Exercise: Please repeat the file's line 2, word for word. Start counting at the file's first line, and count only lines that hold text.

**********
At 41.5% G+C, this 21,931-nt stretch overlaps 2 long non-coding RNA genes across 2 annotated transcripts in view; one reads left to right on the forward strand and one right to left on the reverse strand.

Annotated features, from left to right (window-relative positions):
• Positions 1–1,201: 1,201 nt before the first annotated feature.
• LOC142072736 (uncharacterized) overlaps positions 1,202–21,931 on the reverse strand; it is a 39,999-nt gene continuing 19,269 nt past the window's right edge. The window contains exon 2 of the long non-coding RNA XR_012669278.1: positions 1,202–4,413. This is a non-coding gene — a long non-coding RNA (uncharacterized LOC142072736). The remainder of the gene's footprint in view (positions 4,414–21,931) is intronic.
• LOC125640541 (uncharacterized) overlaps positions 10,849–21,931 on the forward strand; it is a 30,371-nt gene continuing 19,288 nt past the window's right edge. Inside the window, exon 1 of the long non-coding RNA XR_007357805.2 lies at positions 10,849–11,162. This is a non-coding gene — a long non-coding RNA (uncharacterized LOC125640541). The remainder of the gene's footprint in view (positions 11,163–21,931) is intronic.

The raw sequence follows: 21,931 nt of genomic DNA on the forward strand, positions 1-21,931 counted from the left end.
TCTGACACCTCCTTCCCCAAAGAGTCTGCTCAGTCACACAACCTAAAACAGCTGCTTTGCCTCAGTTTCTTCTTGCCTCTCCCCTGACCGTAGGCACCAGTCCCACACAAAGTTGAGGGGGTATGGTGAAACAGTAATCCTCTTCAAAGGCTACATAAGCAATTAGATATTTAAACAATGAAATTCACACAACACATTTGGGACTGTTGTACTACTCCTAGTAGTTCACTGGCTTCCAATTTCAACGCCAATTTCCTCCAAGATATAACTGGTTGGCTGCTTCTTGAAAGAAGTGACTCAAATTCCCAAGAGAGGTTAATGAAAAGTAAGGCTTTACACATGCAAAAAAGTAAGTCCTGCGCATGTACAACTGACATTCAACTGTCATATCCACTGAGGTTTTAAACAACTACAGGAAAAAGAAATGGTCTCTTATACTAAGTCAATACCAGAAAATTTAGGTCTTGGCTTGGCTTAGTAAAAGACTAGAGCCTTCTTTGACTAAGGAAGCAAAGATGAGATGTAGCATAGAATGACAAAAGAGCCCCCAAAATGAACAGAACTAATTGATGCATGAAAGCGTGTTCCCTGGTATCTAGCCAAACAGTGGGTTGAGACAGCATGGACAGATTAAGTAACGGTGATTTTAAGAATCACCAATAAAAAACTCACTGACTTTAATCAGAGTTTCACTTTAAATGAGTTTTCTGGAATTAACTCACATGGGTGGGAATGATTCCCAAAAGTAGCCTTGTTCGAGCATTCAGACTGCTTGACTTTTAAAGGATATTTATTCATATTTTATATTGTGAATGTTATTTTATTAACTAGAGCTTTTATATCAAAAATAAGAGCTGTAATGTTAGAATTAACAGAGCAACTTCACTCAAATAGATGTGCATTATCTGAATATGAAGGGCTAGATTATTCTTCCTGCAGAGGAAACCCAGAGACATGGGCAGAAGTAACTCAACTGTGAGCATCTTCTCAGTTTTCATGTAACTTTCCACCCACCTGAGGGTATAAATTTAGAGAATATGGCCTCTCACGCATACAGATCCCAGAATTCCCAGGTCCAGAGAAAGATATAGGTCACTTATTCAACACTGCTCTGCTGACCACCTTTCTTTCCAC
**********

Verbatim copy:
Annotated features, from left to right (window-relative positions):